Communication is the transactional process of sending and receiving verbal and nonverbal messages. The messages are interpreted and meaning is assigned.
Each communication exchange can be categorised into two settings. Symmetrical where the participants acknowledge an equal status, or complimentary where there exists an unequal status as superior or inferior roles are conducted. A person’s attitude and understandings often pre-determines the setting. Think of Tony Abbott.
Further to being a transaction process, communication exchange consists of the following components:
- Source – the person who generates the communication.
- Channel – how the communication is transmitted.
- Message – the content of the communication.
- Receiver – the person/s who receive the message.
Within the above components various functions are performed such as encoding or decoding messages, and promoting or providing feedback (responses). Good communicators are aware that competence in these functions will enhance successful communication. Primarily these include knowing what is to be communicated; keeping the message clear; emphasising with the listener (ie transmitting in a way that is convenient for the listener); and looking for feedback. Think of Tony Abbott.
Knowing what is to be communicated appears straightforward, yet many messages are distorted by not choosing accurate words. A message is more likely to have a meaning and encourage a response if the key components are addressed. The planning principle is to know what you are going to say before you say it. Think of Tony Abbott.
Keeping the message clear is summarised as expressiveness: the ability to communicate ideas and feelings effectively. This suggests that ability and effective communication are two separate identities. The ability is to enter into communication without pre-conceived perceptions and without distorting the picture of the self. What a person thinks of themself will be the image they portray. Think of Tony Abbott.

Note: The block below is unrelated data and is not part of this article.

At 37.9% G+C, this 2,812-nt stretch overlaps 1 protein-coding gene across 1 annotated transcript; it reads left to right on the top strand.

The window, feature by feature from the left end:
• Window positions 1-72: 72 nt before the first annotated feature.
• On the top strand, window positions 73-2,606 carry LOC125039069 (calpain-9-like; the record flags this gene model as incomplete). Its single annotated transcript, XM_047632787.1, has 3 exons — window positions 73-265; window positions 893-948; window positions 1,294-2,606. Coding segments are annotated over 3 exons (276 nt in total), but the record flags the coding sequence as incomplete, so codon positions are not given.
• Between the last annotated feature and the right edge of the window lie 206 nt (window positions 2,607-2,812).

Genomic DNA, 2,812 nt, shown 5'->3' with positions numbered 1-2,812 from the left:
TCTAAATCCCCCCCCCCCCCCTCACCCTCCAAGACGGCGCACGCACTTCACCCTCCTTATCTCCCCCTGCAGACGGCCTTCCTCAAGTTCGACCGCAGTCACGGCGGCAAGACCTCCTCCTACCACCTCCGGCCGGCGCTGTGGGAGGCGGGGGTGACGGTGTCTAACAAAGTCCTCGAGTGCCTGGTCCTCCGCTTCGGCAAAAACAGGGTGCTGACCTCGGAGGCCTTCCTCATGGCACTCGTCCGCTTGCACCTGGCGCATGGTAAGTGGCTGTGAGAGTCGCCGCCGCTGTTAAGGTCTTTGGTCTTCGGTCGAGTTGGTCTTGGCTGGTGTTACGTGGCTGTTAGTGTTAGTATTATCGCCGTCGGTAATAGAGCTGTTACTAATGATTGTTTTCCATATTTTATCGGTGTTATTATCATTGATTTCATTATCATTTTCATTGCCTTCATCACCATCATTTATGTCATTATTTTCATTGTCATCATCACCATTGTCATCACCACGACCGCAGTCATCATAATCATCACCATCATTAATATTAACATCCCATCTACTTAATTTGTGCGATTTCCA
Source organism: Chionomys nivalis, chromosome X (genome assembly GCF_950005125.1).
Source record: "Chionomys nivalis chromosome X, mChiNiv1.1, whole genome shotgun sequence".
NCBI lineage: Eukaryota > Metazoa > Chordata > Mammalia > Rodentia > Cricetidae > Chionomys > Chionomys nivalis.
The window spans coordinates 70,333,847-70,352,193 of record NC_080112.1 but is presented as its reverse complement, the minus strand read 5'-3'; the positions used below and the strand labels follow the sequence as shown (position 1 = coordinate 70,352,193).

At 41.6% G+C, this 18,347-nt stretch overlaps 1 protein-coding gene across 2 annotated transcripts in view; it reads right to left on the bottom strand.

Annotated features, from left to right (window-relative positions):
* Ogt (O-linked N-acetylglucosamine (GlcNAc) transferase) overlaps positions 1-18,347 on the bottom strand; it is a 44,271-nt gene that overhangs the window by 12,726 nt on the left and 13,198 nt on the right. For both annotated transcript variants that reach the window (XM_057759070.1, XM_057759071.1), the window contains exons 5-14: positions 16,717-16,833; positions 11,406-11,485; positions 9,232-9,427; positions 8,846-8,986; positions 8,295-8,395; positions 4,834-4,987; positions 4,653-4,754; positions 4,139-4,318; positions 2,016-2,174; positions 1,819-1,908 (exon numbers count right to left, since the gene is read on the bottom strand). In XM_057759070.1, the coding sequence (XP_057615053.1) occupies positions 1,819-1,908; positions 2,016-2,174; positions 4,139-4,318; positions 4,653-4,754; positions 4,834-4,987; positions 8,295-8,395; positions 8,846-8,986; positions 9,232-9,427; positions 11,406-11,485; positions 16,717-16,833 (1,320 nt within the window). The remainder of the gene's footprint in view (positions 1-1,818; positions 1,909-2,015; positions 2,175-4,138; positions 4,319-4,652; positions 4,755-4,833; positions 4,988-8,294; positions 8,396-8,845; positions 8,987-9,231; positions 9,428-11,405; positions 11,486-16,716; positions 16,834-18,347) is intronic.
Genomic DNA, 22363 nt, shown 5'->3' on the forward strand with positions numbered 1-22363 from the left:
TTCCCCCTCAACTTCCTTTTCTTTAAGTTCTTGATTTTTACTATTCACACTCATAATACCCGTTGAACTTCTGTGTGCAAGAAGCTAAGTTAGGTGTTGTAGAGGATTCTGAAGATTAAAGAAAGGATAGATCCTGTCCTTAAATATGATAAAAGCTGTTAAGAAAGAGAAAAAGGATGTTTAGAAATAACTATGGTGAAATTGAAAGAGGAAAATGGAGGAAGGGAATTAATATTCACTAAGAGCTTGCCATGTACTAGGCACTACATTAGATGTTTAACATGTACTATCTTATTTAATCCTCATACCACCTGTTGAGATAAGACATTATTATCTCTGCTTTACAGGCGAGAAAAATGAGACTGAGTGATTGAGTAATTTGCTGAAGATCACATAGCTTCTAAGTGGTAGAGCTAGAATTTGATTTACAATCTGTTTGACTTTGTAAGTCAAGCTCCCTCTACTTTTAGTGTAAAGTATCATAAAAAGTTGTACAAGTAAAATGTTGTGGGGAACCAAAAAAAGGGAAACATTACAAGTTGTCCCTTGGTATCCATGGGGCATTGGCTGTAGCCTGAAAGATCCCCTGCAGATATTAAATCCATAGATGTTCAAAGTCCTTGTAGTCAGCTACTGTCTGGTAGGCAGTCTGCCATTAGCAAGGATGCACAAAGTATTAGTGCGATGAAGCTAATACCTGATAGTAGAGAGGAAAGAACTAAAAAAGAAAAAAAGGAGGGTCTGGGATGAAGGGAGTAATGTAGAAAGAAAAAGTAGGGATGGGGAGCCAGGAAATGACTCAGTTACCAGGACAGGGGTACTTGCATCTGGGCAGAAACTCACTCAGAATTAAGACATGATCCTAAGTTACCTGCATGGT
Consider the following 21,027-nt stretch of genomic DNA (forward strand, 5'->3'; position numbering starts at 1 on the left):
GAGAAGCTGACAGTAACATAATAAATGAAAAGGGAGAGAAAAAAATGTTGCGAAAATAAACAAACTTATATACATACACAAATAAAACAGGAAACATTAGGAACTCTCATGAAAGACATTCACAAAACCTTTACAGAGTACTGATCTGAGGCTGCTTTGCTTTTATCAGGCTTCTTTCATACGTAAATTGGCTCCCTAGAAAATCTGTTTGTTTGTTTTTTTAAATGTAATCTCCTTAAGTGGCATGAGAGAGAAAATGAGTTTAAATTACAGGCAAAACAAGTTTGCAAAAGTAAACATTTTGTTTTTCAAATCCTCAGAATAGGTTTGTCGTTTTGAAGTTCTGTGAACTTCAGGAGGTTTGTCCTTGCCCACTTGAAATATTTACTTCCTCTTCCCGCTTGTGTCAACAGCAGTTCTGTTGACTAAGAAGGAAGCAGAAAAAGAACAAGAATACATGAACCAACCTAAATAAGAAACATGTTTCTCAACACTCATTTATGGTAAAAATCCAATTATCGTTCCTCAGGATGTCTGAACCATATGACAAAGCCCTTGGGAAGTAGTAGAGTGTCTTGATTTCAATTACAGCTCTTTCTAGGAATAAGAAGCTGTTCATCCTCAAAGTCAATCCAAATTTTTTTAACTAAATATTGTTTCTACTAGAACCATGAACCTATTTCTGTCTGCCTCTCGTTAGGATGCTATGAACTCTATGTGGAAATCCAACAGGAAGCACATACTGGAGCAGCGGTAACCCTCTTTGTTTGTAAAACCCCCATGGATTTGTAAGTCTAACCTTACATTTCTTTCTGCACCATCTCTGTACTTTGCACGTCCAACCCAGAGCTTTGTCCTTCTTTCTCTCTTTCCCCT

Empathising is a clear indication that the communicator knows his or her audience. Empathetic responses identify a person’s right to their beliefs and opinions (or any other differences) and good communicators literally place themselves in the shoes of the listener. This enhances communication in that messages can be transmitted that are convenient for the receiver. Think of Tony Abbott.
Fundamental to enhancing all the above communication skills is one underlying factor; communicate ethically. Simply, speak to a person in a manner similar to how you would wish to be spoken to.
Complex factors which can impede successful communication are cultural differences and communication barriers. Australians interact in a multi-cultural society, yet most have difficulty in exchanging conversation or appreciating the cultural differences. The popular world wide use of our spoken language – English – contributes to this lack of understanding as locally Australians have had little need to explore new languages or partake in cultural exchange. This ethnocentrism – judging other cultures based on one’s own cultural values – whether it be intentional or not, creates difficulty in cross cultural communication. Think of Tony Abbott.
Communication barriers are responses whose impact on communication is frequently negative. These barriers appear up to 90 percent of the time during conversation, and of their many forms I have selected two: diverting and advising, as these are frequently employed. Diversion is an obstruction to impede communication by those who lack the necessary listening skills, or by those who feel uncomfortable with the topic under discussion. Such instances can result in topic diversion. Think of Tony Abbott.
Advising is an innocent roadblock that one gives or receives on countless occasions. Exchanges that are intended to provide simple advice rarely ever reach the core of the problem. From my own experiences I would agree with the suggestion that to engage in worthless advice negates competent communication. More often than not the adviser is not an authority and this is recognised by the listener, and the listening ‘stops.’ Think of Tony Abbott.
Let’s consider the above and think about Tony Abbott.